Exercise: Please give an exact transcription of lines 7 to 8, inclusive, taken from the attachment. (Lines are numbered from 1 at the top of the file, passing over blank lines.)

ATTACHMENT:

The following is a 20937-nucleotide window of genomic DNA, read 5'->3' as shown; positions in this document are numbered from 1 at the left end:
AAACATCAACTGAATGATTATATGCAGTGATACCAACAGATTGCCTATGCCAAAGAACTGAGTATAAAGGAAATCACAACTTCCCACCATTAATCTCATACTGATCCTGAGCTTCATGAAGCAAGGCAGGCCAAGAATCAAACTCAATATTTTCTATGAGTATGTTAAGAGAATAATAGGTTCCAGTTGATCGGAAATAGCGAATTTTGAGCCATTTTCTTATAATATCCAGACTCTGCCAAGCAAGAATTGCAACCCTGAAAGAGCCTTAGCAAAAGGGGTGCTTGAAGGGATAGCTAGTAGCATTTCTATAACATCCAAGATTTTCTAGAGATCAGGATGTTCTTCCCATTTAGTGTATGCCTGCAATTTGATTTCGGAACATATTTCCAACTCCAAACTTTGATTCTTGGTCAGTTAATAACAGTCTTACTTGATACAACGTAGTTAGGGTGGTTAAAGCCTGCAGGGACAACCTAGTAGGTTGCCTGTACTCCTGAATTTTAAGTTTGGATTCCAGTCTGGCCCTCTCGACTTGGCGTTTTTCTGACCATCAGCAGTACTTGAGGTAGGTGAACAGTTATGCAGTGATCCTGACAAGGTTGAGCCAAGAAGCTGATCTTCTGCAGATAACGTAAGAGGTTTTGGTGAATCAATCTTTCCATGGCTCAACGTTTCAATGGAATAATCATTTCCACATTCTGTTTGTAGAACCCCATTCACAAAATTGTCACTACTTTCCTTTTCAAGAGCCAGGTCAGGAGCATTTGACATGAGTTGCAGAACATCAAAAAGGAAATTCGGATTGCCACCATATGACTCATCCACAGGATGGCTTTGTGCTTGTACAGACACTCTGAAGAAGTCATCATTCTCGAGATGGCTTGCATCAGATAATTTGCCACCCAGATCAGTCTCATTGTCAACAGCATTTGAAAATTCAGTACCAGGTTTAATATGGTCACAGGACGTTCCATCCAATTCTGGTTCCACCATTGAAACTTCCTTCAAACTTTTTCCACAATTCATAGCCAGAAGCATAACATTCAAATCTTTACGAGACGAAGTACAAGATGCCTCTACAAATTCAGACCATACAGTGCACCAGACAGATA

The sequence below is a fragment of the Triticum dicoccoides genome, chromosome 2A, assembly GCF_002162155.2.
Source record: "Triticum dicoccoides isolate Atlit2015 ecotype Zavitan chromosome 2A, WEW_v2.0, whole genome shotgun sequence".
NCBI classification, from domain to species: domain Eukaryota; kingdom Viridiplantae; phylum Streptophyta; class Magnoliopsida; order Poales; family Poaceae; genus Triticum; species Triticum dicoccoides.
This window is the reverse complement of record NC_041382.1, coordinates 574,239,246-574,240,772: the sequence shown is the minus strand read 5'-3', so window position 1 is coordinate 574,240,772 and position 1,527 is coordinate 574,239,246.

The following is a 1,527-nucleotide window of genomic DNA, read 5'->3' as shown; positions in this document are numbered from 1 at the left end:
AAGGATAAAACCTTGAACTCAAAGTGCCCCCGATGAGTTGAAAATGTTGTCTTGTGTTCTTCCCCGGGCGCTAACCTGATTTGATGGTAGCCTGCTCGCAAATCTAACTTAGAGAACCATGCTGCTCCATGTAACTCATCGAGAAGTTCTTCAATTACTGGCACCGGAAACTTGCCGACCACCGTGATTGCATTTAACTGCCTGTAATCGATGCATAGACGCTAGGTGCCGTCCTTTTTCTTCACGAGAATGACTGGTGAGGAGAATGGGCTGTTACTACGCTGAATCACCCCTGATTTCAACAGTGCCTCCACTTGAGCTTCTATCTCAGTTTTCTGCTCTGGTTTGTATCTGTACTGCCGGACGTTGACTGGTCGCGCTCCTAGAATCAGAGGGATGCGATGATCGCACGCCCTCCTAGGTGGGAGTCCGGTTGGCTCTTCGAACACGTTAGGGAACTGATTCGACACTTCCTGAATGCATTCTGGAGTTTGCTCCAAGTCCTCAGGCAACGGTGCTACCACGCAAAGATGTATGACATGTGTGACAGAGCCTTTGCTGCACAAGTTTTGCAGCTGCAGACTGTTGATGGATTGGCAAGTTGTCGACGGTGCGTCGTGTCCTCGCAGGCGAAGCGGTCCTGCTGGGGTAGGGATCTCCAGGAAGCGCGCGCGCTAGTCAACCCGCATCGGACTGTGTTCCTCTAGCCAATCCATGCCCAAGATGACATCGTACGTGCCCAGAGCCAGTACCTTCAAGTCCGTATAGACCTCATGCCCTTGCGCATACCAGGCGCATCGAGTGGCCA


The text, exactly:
The following is a 1,527-nucleotide window of genomic DNA, read 5'->3' as shown; positions in this document are numbered from 1 at the left end:
AAGGATAAAACCTTGAACTCAAAGTGCCCCCGATGAGTTGAAAATGTTGTCTTGTGTTCTTCCCCGGGCGCTAACCTGATTTGATGGTAGCCTGCTCGCAAATCTAACTTAGAGAACCATGCTGCTCCATGTAACTCATCGAGAAGTTCTTCAATTACTGGCACCGGAAACTTGCCGACCACCGTGATTGCATTTAACTGCCTGTAATCGATGCATAGACGCTAGGTGCCGTCCTTTTTCTTCACGAGAATGACTGGTGAGGAGAATGGGCTGTTACTACGCTGAATCACCCCTGATTTCAACAGTGCCTCCACTTGAGCTTCTATCTCAGTTTTCTGCTCTGGTTTGTATCTGTACTGCCGGACGTTGACTGGTCGCGCTCCTAGAATCAGAGGGATGCGATGATCGCACGCCCTCCTAGGTGGGAGTCCGGTTGGCTCTTCGAACACGTTAGGGAACTGATTCGACACTTCCTGAATGCATTCTGGAGTTTGCTCCAAGTCCTCAGGCAACGGTGCTACCACGCAAAGATGTATGACATGTGTGACAGAGCCTTTGCTGCACAAGTTTTGCAGCTGCAGACTGTTGATGGATTGGCAAGTTGTCGACGGTGCGTCGTGTCCTCGCAGGCGAAGCGGTCCTGCTGGGGTAGGGATCTCCAGGAAGCGCGCGCGCTAGTCAACCCGCATCGGACTGTGTTCCTCTAGCCAATCCATGCCCAAGATGACATCGTACGTGCCCAGAGCCAGTACCTTCAAGTCCGTATAGACCTCATGCCCTTGCGCATACCAGGCGCATCGAGTGGCCA